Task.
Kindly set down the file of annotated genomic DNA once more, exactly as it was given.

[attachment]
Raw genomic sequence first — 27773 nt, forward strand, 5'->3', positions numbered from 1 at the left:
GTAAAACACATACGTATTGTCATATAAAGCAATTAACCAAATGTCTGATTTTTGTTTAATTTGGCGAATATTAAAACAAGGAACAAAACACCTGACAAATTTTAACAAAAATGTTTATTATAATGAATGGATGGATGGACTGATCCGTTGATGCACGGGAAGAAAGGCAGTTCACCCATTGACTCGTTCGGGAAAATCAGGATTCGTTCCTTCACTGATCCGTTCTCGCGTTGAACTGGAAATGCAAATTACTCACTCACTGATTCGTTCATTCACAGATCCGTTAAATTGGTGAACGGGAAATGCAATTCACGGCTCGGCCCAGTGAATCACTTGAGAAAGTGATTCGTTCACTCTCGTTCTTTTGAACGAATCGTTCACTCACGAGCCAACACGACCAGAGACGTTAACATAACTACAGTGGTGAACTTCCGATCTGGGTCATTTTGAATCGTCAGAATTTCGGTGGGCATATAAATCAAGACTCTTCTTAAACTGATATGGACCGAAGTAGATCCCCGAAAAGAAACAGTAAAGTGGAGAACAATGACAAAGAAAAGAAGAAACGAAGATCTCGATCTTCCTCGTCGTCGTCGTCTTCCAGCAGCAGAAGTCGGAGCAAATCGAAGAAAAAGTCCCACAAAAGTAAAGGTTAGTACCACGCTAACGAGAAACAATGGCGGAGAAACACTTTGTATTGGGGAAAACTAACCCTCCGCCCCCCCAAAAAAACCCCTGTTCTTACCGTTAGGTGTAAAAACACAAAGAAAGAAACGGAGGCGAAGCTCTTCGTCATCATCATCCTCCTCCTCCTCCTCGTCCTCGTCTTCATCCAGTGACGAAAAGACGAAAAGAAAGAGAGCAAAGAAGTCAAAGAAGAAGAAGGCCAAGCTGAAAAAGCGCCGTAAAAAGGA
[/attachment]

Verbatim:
Raw genomic sequence first — 27773 nt, forward strand, 5'->3', positions numbered from 1 at the left:
GTAAAACACATACGTATTGTCATATAAAGCAATTAACCAAATGTCTGATTTTTGTTTAATTTGGCGAATATTAAAACAAGGAACAAAACACCTGACAAATTTTAACAAAAATGTTTATTATAATGAATGGATGGATGGACTGATCCGTTGATGCACGGGAAGAAAGGCAGTTCACCCATTGACTCGTTCGGGAAAATCAGGATTCGTTCCTTCACTGATCCGTTCTCGCGTTGAACTGGAAATGCAAATTACTCACTCACTGATTCGTTCATTCACAGATCCGTTAAATTGGTGAACGGGAAATGCAATTCACGGCTCGGCCCAGTGAATCACTTGAGAAAGTGATTCGTTCACTCTCGTTCTTTTGAACGAATCGTTCACTCACGAGCCAACACGACCAGAGACGTTAACATAACTACAGTGGTGAACTTCCGATCTGGGTCATTTTGAATCGTCAGAATTTCGGTGGGCATATAAATCAAGACTCTTCTTAAACTGATATGGACCGAAGTAGATCCCCGAAAAGAAACAGTAAAGTGGAGAACAATGACAAAGAAAAGAAGAAACGAAGATCTCGATCTTCCTCGTCGTCGTCGTCTTCCAGCAGCAGAAGTCGGAGCAAATCGAAGAAAAAGTCCCACAAAAGTAAAGGTTAGTACCACGCTAACGAGAAACAATGGCGGAGAAACACTTTGTATTGGGGAAAACTAACCCTCCGCCCCCCCAAAAAAACCCCTGTTCTTACCGTTAGGTGTAAAAACACAAAGAAAGAAACGGAGGCGAAGCTCTTCGTCATCATCATCCTCCTCCTCCTCCTCGTCCTCGTCTTCATCCAGTGACGAAAAGACGAAAAGAAAGAGAGCAAAGAAGTCAAAGAAGAAGAAGGCCAAGCTGAAAAAGCGCCGTAAAAAGGA